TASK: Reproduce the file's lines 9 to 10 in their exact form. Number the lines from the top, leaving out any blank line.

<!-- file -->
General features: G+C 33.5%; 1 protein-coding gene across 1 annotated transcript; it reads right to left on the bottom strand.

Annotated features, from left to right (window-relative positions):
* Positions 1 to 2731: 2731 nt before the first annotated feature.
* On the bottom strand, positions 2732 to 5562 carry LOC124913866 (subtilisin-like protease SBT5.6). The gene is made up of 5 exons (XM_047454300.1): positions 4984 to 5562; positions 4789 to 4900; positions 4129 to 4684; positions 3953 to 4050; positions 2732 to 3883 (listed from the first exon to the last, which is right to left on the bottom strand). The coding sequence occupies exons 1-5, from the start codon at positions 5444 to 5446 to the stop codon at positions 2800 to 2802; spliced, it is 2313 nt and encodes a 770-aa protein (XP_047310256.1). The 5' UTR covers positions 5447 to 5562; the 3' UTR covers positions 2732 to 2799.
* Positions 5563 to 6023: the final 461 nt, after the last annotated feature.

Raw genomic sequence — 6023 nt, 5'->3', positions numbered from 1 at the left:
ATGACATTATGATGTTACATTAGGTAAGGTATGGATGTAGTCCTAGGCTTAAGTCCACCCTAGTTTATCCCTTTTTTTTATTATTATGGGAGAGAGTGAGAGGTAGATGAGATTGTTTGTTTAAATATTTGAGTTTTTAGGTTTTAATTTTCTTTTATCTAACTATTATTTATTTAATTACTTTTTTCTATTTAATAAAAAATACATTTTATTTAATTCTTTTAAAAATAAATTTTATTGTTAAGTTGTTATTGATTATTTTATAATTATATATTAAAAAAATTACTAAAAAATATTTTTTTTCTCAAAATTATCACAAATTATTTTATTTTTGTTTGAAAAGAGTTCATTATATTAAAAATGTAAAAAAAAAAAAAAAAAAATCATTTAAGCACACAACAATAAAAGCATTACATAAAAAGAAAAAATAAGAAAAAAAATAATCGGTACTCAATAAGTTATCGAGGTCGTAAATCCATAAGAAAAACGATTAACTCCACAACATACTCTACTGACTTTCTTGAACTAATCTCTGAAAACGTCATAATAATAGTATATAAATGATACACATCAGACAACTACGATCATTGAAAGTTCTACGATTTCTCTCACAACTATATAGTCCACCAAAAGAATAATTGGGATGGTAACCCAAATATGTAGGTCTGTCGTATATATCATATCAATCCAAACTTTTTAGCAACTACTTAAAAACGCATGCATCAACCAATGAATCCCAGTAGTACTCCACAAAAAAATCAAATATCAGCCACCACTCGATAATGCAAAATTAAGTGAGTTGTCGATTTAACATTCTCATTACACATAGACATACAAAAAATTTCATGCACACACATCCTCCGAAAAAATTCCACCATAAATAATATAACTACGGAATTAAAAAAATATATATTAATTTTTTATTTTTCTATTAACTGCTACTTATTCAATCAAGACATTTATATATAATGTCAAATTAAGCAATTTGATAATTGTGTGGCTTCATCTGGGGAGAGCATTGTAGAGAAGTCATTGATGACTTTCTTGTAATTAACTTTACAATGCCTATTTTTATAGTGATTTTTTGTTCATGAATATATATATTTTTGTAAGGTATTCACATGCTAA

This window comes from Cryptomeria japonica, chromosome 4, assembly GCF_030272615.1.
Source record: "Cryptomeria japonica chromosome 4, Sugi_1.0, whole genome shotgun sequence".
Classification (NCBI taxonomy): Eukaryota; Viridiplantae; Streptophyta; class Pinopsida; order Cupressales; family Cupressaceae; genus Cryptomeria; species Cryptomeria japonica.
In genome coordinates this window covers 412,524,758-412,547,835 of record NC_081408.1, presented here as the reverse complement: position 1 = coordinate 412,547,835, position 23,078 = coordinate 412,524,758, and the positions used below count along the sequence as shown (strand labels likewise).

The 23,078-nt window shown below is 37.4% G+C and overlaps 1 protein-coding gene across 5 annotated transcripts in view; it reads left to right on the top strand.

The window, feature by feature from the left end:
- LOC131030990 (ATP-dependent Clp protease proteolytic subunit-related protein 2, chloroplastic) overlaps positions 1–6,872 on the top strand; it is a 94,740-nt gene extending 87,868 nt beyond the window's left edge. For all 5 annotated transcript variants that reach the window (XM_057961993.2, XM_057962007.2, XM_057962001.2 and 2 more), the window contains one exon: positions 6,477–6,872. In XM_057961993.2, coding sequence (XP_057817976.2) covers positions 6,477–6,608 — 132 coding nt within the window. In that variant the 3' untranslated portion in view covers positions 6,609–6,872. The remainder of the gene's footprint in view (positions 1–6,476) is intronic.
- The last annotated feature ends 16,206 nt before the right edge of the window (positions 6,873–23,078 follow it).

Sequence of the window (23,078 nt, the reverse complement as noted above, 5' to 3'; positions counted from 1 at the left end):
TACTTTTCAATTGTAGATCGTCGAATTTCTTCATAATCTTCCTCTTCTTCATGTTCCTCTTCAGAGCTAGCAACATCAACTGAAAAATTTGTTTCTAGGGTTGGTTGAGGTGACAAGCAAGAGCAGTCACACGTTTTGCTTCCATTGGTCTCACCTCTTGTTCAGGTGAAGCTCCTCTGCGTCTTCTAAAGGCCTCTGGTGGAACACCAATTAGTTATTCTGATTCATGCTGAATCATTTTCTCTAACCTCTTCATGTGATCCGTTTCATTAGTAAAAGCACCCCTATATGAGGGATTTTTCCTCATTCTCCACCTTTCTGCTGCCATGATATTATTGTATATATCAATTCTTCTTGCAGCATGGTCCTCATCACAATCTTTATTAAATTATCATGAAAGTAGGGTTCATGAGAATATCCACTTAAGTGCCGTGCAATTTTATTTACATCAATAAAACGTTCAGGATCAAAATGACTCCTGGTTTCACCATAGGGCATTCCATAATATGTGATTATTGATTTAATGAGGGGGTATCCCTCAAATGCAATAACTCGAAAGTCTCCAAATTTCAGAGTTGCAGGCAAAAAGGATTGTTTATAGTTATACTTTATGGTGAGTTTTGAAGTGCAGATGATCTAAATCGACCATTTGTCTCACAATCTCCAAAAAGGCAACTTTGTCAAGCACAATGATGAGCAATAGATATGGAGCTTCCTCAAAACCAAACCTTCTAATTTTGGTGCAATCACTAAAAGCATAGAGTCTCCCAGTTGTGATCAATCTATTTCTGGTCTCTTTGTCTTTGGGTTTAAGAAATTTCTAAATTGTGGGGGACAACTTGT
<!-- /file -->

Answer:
Source record: "Cryptomeria japonica chromosome 4, Sugi_1.0, whole genome shotgun sequence".
Classification (NCBI taxonomy): Eukaryota; Viridiplantae; Streptophyta; class Pinopsida; order Cupressales; family Cupressaceae; genus Cryptomeria; species Cryptomeria japonica.